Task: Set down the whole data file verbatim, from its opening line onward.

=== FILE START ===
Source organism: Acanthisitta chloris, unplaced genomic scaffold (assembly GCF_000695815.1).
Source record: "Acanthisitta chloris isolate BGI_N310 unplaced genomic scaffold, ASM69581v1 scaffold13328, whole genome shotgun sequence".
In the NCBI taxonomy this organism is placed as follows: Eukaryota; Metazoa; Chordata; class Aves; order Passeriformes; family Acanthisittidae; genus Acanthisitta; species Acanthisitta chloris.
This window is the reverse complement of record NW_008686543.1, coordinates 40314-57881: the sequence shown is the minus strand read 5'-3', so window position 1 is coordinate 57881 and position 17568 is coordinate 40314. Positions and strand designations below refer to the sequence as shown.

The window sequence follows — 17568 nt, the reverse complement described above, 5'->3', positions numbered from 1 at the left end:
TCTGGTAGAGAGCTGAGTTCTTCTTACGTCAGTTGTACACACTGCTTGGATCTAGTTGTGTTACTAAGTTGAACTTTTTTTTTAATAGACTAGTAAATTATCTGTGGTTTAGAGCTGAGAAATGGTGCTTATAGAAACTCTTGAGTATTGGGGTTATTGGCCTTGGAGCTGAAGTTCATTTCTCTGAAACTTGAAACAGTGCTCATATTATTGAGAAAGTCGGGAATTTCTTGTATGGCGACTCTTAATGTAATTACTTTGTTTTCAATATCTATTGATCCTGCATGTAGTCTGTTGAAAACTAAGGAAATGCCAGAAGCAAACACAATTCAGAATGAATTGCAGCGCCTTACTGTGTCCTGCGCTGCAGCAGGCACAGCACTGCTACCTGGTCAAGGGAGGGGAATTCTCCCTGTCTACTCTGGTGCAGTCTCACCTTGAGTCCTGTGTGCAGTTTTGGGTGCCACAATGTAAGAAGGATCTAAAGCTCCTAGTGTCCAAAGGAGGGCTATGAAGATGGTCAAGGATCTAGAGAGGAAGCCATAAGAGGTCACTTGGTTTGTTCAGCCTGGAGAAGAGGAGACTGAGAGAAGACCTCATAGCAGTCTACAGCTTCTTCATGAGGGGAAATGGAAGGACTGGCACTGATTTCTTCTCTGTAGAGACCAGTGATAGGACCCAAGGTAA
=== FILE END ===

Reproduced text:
Source organism: Acanthisitta chloris, unplaced genomic scaffold (assembly GCF_000695815.1).
Source record: "Acanthisitta chloris isolate BGI_N310 unplaced genomic scaffold, ASM69581v1 scaffold13328, whole genome shotgun sequence".
In the NCBI taxonomy this organism is placed as follows: Eukaryota; Metazoa; Chordata; class Aves; order Passeriformes; family Acanthisittidae; genus Acanthisitta; species Acanthisitta chloris.
This window is the reverse complement of record NW_008686543.1, coordinates 40314-57881: the sequence shown is the minus strand read 5'-3', so window position 1 is coordinate 57881 and position 17568 is coordinate 40314. Positions and strand designations below refer to the sequence as shown.

The window sequence follows — 17568 nt, the reverse complement described above, 5'->3', positions numbered from 1 at the left end:
TCTGGTAGAGAGCTGAGTTCTTCTTACGTCAGTTGTACACACTGCTTGGATCTAGTTGTGTTACTAAGTTGAACTTTTTTTTTAATAGACTAGTAAATTATCTGTGGTTTAGAGCTGAGAAATGGTGCTTATAGAAACTCTTGAGTATTGGGGTTATTGGCCTTGGAGCTGAAGTTCATTTCTCTGAAACTTGAAACAGTGCTCATATTATTGAGAAAGTCGGGAATTTCTTGTATGGCGACTCTTAATGTAATTACTTTGTTTTCAATATCTATTGATCCTGCATGTAGTCTGTTGAAAACTAAGGAAATGCCAGAAGCAAACACAATTCAGAATGAATTGCAGCGCCTTACTGTGTCCTGCGCTGCAGCAGGCACAGCACTGCTACCTGGTCAAGGGAGGGGAATTCTCCCTGTCTACTCTGGTGCAGTCTCACCTTGAGTCCTGTGTGCAGTTTTGGGTGCCACAATGTAAGAAGGATCTAAAGCTCCTAGTGTCCAAAGGAGGGCTATGAAGATGGTCAAGGATCTAGAGAGGAAGCCATAAGAGGTCACTTGGTTTGTTCAGCCTGGAGAAGAGGAGACTGAGAGAAGACCTCATAGCAGTCTACAGCTTCTTCATGAGGGGAAATGGAAGGACTGGCACTGATTTCTTCTCTGTAGAGACCAGTGATAGGACCCAAGGTAA